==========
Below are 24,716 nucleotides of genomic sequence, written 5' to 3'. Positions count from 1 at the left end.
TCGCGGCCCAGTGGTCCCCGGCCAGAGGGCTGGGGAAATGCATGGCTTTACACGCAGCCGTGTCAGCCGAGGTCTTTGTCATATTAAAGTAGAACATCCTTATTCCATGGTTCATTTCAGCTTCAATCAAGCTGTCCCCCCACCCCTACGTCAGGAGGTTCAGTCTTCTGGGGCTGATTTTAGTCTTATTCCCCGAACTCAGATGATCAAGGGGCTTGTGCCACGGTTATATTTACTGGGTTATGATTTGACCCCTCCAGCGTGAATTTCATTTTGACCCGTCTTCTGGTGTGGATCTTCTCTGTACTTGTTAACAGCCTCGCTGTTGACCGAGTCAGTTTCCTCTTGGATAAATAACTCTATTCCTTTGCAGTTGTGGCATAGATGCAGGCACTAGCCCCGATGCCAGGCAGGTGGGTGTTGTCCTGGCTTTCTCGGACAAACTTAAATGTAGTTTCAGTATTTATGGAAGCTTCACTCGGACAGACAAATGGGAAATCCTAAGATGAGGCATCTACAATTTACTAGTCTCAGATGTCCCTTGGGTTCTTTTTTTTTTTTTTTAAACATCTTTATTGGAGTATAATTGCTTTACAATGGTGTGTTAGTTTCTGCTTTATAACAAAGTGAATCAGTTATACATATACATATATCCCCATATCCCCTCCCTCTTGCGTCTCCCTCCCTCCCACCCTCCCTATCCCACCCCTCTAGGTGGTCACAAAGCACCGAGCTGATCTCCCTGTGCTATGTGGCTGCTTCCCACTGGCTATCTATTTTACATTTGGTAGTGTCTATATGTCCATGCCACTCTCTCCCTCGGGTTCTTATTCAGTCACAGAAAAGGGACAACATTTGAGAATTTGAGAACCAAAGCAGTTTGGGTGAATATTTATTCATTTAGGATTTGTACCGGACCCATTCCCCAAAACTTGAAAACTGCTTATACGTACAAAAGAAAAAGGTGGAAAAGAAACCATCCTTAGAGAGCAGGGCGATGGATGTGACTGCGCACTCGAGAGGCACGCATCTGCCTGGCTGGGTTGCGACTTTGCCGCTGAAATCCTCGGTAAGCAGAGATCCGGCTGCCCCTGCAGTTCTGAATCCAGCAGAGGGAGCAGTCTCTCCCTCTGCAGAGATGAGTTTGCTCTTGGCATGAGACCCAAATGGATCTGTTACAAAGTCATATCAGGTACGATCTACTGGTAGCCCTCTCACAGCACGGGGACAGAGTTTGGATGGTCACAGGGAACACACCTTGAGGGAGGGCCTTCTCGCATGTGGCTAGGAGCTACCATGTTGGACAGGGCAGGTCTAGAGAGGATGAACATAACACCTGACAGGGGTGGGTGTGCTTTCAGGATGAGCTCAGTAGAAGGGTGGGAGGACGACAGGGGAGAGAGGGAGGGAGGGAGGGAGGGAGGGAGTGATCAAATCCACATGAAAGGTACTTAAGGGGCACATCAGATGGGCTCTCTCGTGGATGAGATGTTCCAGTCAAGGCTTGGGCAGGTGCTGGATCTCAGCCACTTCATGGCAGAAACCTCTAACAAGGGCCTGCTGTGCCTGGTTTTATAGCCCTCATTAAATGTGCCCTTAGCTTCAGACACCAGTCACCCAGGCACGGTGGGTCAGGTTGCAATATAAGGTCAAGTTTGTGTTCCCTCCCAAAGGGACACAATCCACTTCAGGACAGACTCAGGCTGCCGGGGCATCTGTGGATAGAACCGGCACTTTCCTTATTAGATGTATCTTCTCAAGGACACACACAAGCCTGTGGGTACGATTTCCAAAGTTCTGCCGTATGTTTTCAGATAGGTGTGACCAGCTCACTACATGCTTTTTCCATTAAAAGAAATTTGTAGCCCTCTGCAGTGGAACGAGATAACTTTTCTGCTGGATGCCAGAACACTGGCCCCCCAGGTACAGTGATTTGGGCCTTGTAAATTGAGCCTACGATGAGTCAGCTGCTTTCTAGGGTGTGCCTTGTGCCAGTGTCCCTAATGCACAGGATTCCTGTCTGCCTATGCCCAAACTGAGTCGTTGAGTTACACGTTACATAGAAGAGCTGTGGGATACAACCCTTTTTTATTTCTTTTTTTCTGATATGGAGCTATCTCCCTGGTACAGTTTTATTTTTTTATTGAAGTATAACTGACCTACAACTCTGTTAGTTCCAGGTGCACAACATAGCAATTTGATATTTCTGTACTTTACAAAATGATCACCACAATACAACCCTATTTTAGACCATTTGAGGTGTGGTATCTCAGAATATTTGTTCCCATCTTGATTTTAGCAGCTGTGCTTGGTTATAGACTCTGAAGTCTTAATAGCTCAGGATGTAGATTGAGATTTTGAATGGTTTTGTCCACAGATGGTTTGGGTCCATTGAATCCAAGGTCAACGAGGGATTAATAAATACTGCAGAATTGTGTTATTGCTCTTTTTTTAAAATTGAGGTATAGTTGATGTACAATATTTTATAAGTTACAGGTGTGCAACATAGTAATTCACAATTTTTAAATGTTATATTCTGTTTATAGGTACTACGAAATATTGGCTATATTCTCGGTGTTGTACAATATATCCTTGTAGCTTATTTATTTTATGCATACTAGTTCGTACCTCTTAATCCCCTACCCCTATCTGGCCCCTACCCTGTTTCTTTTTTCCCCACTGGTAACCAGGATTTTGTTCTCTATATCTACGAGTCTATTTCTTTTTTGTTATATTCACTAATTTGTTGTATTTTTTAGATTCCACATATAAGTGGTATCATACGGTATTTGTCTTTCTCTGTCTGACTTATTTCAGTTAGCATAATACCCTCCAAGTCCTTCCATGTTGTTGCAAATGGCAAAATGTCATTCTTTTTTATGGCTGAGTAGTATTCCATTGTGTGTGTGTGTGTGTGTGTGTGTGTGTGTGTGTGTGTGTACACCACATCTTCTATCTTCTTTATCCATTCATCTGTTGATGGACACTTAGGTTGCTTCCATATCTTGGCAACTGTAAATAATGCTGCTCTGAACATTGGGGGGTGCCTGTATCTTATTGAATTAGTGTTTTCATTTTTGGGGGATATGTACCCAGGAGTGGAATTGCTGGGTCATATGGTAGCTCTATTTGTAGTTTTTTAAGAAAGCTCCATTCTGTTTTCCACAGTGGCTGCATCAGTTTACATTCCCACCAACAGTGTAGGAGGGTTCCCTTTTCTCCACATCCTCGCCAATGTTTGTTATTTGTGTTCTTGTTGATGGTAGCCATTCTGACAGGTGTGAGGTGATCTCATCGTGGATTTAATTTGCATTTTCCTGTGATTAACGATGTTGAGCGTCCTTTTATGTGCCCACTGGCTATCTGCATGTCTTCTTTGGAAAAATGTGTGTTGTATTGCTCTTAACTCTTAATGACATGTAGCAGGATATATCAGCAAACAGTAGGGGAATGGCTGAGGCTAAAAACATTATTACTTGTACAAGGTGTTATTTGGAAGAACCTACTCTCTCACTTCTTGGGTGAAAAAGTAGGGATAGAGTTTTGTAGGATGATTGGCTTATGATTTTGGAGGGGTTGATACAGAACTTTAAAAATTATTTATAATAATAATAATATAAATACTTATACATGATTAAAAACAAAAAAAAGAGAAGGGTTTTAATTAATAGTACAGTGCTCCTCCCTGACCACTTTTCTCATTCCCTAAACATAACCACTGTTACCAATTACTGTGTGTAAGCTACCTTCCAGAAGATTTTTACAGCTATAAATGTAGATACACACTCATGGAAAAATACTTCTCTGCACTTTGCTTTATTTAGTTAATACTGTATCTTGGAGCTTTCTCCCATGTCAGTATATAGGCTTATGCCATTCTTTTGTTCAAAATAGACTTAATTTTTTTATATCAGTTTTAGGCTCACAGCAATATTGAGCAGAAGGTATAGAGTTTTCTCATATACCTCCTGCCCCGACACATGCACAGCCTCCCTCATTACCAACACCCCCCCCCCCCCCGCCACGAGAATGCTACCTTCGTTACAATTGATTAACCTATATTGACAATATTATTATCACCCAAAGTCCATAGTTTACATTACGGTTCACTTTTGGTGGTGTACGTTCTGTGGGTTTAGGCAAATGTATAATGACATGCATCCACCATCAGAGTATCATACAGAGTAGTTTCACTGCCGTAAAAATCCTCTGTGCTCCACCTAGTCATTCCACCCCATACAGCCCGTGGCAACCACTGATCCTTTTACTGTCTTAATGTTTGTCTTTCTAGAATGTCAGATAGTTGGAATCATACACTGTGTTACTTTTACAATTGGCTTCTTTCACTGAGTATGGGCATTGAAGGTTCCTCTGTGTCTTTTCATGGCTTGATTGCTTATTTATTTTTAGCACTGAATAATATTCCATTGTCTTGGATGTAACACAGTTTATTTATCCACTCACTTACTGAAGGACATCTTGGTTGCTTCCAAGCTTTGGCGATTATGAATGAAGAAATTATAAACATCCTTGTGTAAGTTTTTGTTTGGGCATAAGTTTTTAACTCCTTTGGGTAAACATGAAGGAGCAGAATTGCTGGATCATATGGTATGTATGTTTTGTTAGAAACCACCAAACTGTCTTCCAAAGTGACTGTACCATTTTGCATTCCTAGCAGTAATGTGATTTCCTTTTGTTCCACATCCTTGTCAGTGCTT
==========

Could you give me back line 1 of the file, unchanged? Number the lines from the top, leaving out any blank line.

Below are 24,716 nucleotides of genomic sequence, written 5' to 3'. Positions count from 1 at the left end.